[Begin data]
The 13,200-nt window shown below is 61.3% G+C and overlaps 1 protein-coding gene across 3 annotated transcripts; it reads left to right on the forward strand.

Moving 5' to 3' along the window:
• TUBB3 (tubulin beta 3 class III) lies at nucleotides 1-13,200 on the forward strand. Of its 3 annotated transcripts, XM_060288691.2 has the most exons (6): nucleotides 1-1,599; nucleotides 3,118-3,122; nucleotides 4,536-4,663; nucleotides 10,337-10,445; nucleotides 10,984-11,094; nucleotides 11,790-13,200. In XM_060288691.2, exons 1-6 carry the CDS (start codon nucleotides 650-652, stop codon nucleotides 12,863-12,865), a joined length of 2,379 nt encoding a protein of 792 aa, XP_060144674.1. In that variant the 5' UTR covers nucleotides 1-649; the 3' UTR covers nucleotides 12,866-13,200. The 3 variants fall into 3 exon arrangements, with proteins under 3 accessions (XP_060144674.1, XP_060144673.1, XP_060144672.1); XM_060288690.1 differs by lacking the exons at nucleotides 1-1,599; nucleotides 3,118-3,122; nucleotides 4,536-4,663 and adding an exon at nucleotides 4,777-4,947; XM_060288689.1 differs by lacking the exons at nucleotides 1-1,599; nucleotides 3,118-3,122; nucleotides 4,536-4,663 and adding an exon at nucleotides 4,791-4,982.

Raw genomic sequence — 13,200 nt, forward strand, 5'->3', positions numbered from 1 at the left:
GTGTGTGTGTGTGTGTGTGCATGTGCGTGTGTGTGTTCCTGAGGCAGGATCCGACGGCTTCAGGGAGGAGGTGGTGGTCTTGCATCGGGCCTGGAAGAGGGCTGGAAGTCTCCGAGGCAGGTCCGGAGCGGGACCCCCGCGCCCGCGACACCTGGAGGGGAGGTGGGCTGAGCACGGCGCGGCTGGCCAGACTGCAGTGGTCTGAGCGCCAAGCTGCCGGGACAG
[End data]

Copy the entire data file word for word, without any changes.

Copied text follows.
The 13,200-nt window shown below is 61.3% G+C and overlaps 1 protein-coding gene across 3 annotated transcripts; it reads left to right on the forward strand.

Moving 5' to 3' along the window:
• TUBB3 (tubulin beta 3 class III) lies at nucleotides 1-13,200 on the forward strand. Of its 3 annotated transcripts, XM_060288691.2 has the most exons (6): nucleotides 1-1,599; nucleotides 3,118-3,122; nucleotides 4,536-4,663; nucleotides 10,337-10,445; nucleotides 10,984-11,094; nucleotides 11,790-13,200. In XM_060288691.2, exons 1-6 carry the CDS (start codon nucleotides 650-652, stop codon nucleotides 12,863-12,865), a joined length of 2,379 nt encoding a protein of 792 aa, XP_060144674.1. In that variant the 5' UTR covers nucleotides 1-649; the 3' UTR covers nucleotides 12,866-13,200. The 3 variants fall into 3 exon arrangements, with proteins under 3 accessions (XP_060144674.1, XP_060144673.1, XP_060144672.1); XM_060288690.1 differs by lacking the exons at nucleotides 1-1,599; nucleotides 3,118-3,122; nucleotides 4,536-4,663 and adding an exon at nucleotides 4,777-4,947; XM_060288689.1 differs by lacking the exons at nucleotides 1-1,599; nucleotides 3,118-3,122; nucleotides 4,536-4,663 and adding an exon at nucleotides 4,791-4,982.

Raw genomic sequence — 13,200 nt, forward strand, 5'->3', positions numbered from 1 at the left:
GTGTGTGTGTGTGTGTGTGCATGTGCGTGTGTGTGTTCCTGAGGCAGGATCCGACGGCTTCAGGGAGGAGGTGGTGGTCTTGCATCGGGCCTGGAAGAGGGCTGGAAGTCTCCGAGGCAGGTCCGGAGCGGGACCCCCGCGCCCGCGACACCTGGAGGGGAGGTGGGCTGAGCACGGCGCGGCTGGCCAGACTGCAGTGGTCTGAGCGCCAAGCTGCCGGGACAG